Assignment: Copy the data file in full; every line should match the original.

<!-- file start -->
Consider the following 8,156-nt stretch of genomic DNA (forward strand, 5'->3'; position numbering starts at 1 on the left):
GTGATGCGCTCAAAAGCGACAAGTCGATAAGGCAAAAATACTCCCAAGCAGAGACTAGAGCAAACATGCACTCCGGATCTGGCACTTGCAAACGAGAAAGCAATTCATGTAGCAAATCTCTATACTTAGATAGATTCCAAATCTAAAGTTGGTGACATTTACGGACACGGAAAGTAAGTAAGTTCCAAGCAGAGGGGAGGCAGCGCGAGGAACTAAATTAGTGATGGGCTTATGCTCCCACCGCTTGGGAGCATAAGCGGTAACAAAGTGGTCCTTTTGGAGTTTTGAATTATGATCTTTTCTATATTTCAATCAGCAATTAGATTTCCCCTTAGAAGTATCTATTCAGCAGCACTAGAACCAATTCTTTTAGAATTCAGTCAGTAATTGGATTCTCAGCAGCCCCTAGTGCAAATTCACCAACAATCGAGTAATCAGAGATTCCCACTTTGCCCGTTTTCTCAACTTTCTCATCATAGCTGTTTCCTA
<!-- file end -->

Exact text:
Consider the following 8,156-nt stretch of genomic DNA (forward strand, 5'->3'; position numbering starts at 1 on the left):
GTGATGCGCTCAAAAGCGACAAGTCGATAAGGCAAAAATACTCCCAAGCAGAGACTAGAGCAAACATGCACTCCGGATCTGGCACTTGCAAACGAGAAAGCAATTCATGTAGCAAATCTCTATACTTAGATAGATTCCAAATCTAAAGTTGGTGACATTTACGGACACGGAAAGTAAGTAAGTTCCAAGCAGAGGGGAGGCAGCGCGAGGAACTAAATTAGTGATGGGCTTATGCTCCCACCGCTTGGGAGCATAAGCGGTAACAAAGTGGTCCTTTTGGAGTTTTGAATTATGATCTTTTCTATATTTCAATCAGCAATTAGATTTCCCCTTAGAAGTATCTATTCAGCAGCACTAGAACCAATTCTTTTAGAATTCAGTCAGTAATTGGATTCTCAGCAGCCCCTAGTGCAAATTCACCAACAATCGAGTAATCAGAGATTCCCACTTTGCCCGTTTTCTCAACTTTCTCATCATAGCTGTTTCCTA